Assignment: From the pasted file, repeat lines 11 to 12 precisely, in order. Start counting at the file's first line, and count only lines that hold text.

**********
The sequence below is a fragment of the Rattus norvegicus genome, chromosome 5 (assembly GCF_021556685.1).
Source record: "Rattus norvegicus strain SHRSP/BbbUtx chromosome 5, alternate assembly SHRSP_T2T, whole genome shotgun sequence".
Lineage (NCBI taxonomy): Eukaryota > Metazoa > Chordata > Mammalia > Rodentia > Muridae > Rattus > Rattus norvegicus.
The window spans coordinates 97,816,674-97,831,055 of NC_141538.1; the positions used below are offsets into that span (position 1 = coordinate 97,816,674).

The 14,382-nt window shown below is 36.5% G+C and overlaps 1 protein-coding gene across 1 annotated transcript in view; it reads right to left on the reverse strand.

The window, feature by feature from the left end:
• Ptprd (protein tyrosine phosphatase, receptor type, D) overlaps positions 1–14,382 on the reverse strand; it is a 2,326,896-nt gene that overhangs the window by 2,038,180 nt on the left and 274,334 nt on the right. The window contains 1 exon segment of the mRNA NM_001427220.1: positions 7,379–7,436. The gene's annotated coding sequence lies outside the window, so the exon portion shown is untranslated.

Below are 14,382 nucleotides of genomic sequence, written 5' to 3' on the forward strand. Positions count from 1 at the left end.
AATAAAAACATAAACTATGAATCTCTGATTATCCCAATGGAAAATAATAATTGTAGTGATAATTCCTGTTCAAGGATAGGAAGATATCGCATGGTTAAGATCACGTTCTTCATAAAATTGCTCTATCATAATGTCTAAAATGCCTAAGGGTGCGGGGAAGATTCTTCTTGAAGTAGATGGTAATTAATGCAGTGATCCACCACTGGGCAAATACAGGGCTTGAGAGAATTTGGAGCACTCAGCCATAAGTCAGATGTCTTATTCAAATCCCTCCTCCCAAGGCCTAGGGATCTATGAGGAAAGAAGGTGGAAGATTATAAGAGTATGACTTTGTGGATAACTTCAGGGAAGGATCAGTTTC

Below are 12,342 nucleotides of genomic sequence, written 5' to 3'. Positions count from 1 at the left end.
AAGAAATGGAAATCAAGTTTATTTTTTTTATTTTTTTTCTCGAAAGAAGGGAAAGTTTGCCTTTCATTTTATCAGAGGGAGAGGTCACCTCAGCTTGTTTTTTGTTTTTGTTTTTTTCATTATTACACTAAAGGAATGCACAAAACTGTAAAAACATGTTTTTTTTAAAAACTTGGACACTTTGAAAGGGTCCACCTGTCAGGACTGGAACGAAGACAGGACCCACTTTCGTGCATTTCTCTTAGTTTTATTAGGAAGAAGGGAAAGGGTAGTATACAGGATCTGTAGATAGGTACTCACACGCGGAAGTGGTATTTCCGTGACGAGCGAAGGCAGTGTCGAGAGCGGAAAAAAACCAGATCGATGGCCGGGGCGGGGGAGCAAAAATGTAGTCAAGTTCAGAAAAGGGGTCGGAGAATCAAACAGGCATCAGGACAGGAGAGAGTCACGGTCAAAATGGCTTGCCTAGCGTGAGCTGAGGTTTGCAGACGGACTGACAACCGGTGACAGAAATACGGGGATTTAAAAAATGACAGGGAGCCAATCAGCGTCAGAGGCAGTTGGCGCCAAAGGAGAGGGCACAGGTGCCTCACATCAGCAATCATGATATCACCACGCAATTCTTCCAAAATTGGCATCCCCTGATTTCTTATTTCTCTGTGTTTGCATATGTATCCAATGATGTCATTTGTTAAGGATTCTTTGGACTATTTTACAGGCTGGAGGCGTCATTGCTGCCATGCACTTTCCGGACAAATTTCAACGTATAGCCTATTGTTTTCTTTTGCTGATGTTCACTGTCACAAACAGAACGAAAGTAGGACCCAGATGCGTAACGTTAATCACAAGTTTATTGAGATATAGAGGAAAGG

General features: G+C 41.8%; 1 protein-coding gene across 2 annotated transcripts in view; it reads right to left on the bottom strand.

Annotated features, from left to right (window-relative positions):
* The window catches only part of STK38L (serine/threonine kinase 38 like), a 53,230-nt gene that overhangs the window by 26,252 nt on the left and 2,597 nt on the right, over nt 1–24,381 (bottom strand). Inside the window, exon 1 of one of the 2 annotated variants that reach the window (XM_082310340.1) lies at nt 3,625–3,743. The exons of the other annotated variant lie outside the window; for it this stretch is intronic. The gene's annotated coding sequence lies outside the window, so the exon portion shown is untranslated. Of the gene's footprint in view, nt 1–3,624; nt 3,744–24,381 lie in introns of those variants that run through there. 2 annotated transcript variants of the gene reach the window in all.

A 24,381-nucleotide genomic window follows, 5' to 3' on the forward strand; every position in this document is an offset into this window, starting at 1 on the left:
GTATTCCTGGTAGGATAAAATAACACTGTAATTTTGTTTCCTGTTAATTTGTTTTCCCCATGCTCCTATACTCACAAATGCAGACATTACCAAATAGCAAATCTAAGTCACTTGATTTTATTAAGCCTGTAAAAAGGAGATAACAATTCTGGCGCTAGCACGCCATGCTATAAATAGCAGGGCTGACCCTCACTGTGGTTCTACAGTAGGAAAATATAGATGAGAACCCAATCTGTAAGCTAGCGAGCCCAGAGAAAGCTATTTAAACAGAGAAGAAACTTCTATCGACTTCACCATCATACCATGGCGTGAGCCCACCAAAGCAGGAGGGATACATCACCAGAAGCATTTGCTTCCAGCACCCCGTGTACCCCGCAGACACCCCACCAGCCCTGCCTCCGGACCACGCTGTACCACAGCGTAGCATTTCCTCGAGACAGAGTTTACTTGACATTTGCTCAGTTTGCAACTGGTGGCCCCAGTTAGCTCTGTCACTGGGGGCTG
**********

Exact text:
AAGAAATGGAAATCAAGTTTATTTTTTTTATTTTTTTTCTCGAAAGAAGGGAAAGTTTGCCTTTCATTTTATCAGAGGGAGAGGTCACCTCAGCTTGTTTTTTGTTTTTGTTTTTTTCATTATTACACTAAAGGAATGCACAAAACTGTAAAAACATGTTTTTTTTAAAAACTTGGACACTTTGAAAGGGTCCACCTGTCAGGACTGGAACGAAGACAGGACCCACTTTCGTGCATTTCTCTTAGTTTTATTAGGAAGAAGGGAAAGGGTAGTATACAGGATCTGTAGATAGGTACTCACACGCGGAAGTGGTATTTCCGTGACGAGCGAAGGCAGTGTCGAGAGCGGAAAAAAACCAGATCGATGGCCGGGGCGGGGGAGCAAAAATGTAGTCAAGTTCAGAAAAGGGGTCGGAGAATCAAACAGGCATCAGGACAGGAGAGAGTCACGGTCAAAATGGCTTGCCTAGCGTGAGCTGAGGTTTGCAGACGGACTGACAACCGGTGACAGAAATACGGGGATTTAAAAAATGACAGGGAGCCAATCAGCGTCAGAGGCAGTTGGCGCCAAAGGAGAGGGCACAGGTGCCTCACATCAGCAATCATGATATCACCACGCAATTCTTCCAAAATTGGCATCCCCTGATTTCTTATTTCTCTGTGTTTGCATATGTATCCAATGATGTCATTTGTTAAGGATTCTTTGGACTATTTTACAGGCTGGAGGCGTCATTGCTGCCATGCACTTTCCGGACAAATTTCAACGTATAGCCTATTGTTTTCTTTTGCTGATGTTCACTGTCACAAACAGAACGAAAGTAGGACCCAGATGCGTAACGTTAATCACAAGTTTATTGAGATATAGAGGAAAGG

General features: G+C 41.8%; 1 protein-coding gene across 2 annotated transcripts in view; it reads right to left on the bottom strand.